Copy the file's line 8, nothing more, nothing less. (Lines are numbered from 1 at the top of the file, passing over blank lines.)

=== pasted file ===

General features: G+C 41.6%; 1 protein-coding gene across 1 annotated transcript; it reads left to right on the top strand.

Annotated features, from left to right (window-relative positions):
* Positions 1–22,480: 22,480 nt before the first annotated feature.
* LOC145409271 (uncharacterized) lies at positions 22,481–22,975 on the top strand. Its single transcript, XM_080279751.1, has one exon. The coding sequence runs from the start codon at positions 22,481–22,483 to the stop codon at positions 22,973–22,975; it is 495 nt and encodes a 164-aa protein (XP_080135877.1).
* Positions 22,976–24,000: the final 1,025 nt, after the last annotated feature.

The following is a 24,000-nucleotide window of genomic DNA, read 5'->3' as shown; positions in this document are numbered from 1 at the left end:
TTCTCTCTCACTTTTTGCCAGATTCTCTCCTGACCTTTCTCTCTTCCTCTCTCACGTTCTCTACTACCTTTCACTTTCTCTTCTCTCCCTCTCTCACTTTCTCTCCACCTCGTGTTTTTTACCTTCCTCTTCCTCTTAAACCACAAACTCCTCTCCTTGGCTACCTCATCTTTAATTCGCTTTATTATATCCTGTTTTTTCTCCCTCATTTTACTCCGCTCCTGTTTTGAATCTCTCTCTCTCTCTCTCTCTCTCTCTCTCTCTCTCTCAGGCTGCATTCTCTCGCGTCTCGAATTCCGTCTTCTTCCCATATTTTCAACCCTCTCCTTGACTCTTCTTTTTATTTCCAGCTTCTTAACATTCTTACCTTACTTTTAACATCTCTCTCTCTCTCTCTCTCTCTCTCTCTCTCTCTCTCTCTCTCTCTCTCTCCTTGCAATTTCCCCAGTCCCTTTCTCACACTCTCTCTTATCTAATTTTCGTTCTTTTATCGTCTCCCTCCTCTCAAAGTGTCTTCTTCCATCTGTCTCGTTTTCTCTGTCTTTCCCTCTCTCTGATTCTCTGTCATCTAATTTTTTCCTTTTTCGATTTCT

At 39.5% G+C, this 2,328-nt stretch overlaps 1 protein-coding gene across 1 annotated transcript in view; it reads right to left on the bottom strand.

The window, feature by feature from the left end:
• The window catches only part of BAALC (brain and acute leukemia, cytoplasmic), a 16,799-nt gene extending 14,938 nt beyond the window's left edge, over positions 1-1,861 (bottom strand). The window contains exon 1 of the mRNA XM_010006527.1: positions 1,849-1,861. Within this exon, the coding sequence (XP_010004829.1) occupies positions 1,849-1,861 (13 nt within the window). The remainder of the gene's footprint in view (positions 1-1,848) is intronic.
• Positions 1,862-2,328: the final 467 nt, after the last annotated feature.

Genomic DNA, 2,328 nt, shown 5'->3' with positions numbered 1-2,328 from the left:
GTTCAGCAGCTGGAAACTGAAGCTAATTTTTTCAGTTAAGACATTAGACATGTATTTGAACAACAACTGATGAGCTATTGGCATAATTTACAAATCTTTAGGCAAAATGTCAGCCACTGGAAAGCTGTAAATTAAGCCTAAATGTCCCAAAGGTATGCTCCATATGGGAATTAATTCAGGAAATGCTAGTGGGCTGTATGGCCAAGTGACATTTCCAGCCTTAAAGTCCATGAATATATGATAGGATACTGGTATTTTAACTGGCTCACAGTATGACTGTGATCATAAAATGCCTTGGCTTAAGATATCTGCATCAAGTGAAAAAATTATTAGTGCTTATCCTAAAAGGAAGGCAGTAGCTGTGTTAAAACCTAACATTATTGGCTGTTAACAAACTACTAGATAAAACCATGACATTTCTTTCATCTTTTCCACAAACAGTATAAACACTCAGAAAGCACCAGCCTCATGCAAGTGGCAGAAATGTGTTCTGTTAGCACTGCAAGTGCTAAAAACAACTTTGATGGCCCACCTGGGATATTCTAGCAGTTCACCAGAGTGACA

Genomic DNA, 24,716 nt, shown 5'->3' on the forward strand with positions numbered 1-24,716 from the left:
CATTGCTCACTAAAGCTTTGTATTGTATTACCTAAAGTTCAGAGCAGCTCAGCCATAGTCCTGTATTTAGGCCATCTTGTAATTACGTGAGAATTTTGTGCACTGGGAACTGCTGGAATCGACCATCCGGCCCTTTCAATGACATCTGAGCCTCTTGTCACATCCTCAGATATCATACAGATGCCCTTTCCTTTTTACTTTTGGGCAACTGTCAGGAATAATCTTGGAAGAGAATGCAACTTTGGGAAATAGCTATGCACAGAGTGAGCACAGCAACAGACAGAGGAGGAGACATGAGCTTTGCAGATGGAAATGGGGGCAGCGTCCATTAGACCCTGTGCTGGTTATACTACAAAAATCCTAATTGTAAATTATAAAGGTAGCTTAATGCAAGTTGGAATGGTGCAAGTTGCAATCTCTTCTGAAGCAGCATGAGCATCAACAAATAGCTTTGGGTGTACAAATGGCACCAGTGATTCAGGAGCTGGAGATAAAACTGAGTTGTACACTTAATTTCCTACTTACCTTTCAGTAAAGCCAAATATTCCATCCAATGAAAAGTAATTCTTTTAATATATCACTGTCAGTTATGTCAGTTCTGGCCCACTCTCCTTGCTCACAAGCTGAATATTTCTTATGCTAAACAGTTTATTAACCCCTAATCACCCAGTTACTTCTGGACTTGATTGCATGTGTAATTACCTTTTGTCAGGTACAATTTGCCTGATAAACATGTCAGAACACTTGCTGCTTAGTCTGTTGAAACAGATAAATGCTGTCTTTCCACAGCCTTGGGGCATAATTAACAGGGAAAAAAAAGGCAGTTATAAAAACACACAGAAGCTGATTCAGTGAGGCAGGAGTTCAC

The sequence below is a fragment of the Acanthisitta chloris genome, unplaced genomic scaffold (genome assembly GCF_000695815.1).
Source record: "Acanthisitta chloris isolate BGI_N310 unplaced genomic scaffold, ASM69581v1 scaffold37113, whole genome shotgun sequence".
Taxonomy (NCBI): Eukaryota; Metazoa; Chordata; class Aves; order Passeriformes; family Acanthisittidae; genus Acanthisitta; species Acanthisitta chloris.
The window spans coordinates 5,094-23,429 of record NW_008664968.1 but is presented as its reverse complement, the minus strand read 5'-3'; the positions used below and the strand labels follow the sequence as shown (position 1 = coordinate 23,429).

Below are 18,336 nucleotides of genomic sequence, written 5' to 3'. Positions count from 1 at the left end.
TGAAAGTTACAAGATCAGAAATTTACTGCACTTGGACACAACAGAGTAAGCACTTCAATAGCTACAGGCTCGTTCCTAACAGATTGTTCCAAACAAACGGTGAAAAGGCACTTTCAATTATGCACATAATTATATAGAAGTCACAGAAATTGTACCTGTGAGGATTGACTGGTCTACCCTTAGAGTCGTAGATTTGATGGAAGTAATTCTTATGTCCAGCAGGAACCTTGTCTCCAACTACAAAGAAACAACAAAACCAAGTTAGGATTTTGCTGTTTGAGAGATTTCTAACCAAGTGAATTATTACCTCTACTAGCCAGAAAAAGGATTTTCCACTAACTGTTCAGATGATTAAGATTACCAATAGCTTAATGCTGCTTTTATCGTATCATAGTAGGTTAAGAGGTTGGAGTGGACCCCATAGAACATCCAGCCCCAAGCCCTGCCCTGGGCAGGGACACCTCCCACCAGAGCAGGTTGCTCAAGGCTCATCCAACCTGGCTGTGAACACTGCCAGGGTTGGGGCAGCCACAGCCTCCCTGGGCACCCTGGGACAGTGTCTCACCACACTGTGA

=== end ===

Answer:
At 39.5% G+C, this 2,328-nt stretch overlaps 1 protein-coding gene across 1 annotated transcript in view; it reads right to left on the bottom strand.